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French embassy in Italy to complete restoration project in 2025

Palazzo Farnese to regain its original splendour.

The ongoing restoration of the exterior of Rome's Palazzo Farnese, seat of the French embassy to Italy and the École française de Rome, has entered its third and penultimate phase.

The works will focus on the main façade overlooking Piazza Farnese, as well as the restoration of the cornice and roofs of the historic palazzo, a Renaissance jewel in the centre of Rome.

France's ambassador to Italy, Martin Briens, said the works will be completed next year to coincide with the 150th anniversary of the establishment of the embassy and the École française de Rome, "an event for which Palazzo Farnese will regain its original splendour".

The €5.6 million project, which began in 2021, is co-financed by the French ministries for Europe and Foreign Affairs, and of Higher Education and Research.

The embassy said in a statement that the restoration will "allow us to restore the original beauty of the materials used by four illustrious architects: Sangallo, Michelangelo, Vignola and Della Porta", while Ambassador Briens said the project underlined France's “significant investment and commitment to preserving cultural heritage”.

Palazzo Farnese has played an important role in Rome’s history, politics and art, and over the centuries it has hosted countless diplomats, kings, artists, popes and cardinals.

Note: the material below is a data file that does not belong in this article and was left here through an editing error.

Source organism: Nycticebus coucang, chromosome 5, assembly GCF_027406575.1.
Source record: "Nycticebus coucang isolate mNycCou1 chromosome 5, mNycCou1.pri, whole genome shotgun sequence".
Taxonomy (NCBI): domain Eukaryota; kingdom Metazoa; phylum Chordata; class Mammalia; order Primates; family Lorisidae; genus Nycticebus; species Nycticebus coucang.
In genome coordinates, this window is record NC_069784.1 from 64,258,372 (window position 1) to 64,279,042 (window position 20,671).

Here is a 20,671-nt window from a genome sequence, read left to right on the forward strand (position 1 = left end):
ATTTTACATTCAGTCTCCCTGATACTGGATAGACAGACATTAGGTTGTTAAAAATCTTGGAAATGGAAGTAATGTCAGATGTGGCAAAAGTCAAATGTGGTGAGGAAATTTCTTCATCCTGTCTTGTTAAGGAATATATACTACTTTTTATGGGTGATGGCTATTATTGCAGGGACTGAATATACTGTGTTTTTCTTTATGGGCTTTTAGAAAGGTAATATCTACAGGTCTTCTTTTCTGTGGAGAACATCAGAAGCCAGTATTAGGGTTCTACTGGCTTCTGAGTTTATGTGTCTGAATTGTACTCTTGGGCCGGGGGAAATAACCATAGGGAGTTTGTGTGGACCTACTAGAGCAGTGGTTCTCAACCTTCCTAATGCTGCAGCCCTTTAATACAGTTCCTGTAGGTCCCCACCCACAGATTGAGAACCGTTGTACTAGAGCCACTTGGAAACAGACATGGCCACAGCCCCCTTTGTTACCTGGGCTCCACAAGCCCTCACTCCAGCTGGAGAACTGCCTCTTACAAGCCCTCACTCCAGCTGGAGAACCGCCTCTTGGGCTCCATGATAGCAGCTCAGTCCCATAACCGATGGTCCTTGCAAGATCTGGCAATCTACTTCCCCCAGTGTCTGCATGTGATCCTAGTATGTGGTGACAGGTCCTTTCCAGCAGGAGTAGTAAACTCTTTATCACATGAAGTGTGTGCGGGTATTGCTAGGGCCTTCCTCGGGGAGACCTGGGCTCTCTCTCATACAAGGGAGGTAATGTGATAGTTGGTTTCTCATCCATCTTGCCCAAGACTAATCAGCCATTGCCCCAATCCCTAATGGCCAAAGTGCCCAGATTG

In 1513 Antonio da Sangallo the Younger began the construction of the main façade while the palace was already occupied by its owner, Cardinal Alessandro Farnese.

On the death of Sangallo in 1546, Michelangelo took over the project, modifying Sangallo’s designs. He created the cornice of the palace, modified the large window of the main façade and created the second floor of the internal courtyard.

Starting from 1550, Vignola oversaw construction of the façade on Via del Mascherone.

Finally, in 1573, Giacomo Della Porta undertook the construction of the rear wing and completed, in 1589, the façade facing the Tiber.

Palazzo Farnese is also famed for its Carracci Gallery, a Baroque masterpiece comprising frescoes of mythological scenes completed primarily by Annibale Carracci between 1597 and 1607.

The ongoing restoration work - monitored by the Special Superintendency of Archaeology, Fine Arts and Landscape of Rome - is divided into four stages over four years.

Following the restoration of the exteriors facing onto Via dei Farnesi and Via del Mascherone - and now Piazza Farnese - the fourth and final phase will focus on restoring the roofs and garden wall on the Via Giulia side of the property.

Photo Ambassade de France en Italie

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Address Piazza Farnese, 67, 00186 Roma RM, Italy

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French embassy in Italy to complete restoration project in 2025

Piazza Farnese, 67, 00186 Roma RM, Italy

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